STEPHENVILLE (October 8, 2015) – The third annual season of the Lone Star Family Farm has begun. Locals are invited to come and participate in the seven acre corn maze, pick from the pumpkin patch, enjoy a hayride or enjoy one of the many other family-friendly activities the farm has to offer. For kids there is a corn pit, several slides, a hay bale maze, a soccer field and a kiddie corn maze. The Lone Star Family Farm opened for business on Sept 19 and will run through Nov 8.
The Lone Star Family Farm is open from 1:30 p.m. to 10:30 p.m. on Fridays, 10:30 a.m. to 10:30 p.m. on Saturdays and 1:30 to 7:30 p.m. on Sundays. Admission tickets are $10 per person except for children two and under. People can participate in all of the general activities, except for picking pumpkins which are sold separately.
“Our theme this year is “Farmers Clothe Families,”” owner of Lone Star Family Farm Josh Ritchey said. “It’s basically a salute to America’s cotton farmers. A lot of people don’t understand that pretty much everybody in the world wears cotton in some form or fashion whether it be their socks, underwear or their shirts and pants. So, it’s a very important crop, and people don’t realize how important it is.”
According to Ritchie, everything on the farm is recycled or reused. At the end of the season, the corn will be baled for cow feed. The photo “op” stations really are made of old doors. A lot of attractions are made of cotton trailer parts.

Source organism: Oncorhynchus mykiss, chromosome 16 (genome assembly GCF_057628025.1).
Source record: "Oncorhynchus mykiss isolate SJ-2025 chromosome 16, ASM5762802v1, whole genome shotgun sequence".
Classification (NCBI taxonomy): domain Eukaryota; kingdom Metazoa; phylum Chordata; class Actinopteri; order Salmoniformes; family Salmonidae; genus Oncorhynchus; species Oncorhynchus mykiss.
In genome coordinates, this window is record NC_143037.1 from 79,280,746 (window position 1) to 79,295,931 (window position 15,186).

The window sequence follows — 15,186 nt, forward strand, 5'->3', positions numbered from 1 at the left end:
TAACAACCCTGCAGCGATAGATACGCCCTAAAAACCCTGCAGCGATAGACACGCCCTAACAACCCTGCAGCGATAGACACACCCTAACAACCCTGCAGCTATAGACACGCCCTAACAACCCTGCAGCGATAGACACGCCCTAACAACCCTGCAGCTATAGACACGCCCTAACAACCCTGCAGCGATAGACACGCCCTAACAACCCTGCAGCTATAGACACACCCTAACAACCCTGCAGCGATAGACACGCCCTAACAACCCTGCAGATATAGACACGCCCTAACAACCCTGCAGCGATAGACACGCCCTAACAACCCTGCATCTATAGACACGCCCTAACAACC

“We are farmers, and we want people to experience what farming is and understand what it takes to grow crops that feed and clothe America,” Ritchey said. “Farming is not just the theme of this place. It’s really what we do and we just want to share that with the public.”
The Lone Star Family Farm began when Ritchey and his wife, Ashley, moved to Stephenville from Lubbock. In Lubbock, the Ritchey family ran their first pick-your-own pumpkin patch on an undeveloped lot they leased, which was bought by Costco. When they moved to Stephenville, they began with the pumpkin patch and added the corn maze the second year. It’s been growing ever since.
“We’re here to have fun, but at the same time, this is a lot of people’s only chance to see corn or crops and realize that there are challenges that you have to go through,” Ritchey said. “It doesn’t just get to the supermarket. We have a cotton patch over there and you can touch it and feel it and a lot of people have never felt cotton. That’s what we want, and we want people to just be in the country and just enjoy what it’s like to run around and have a good time as a family.”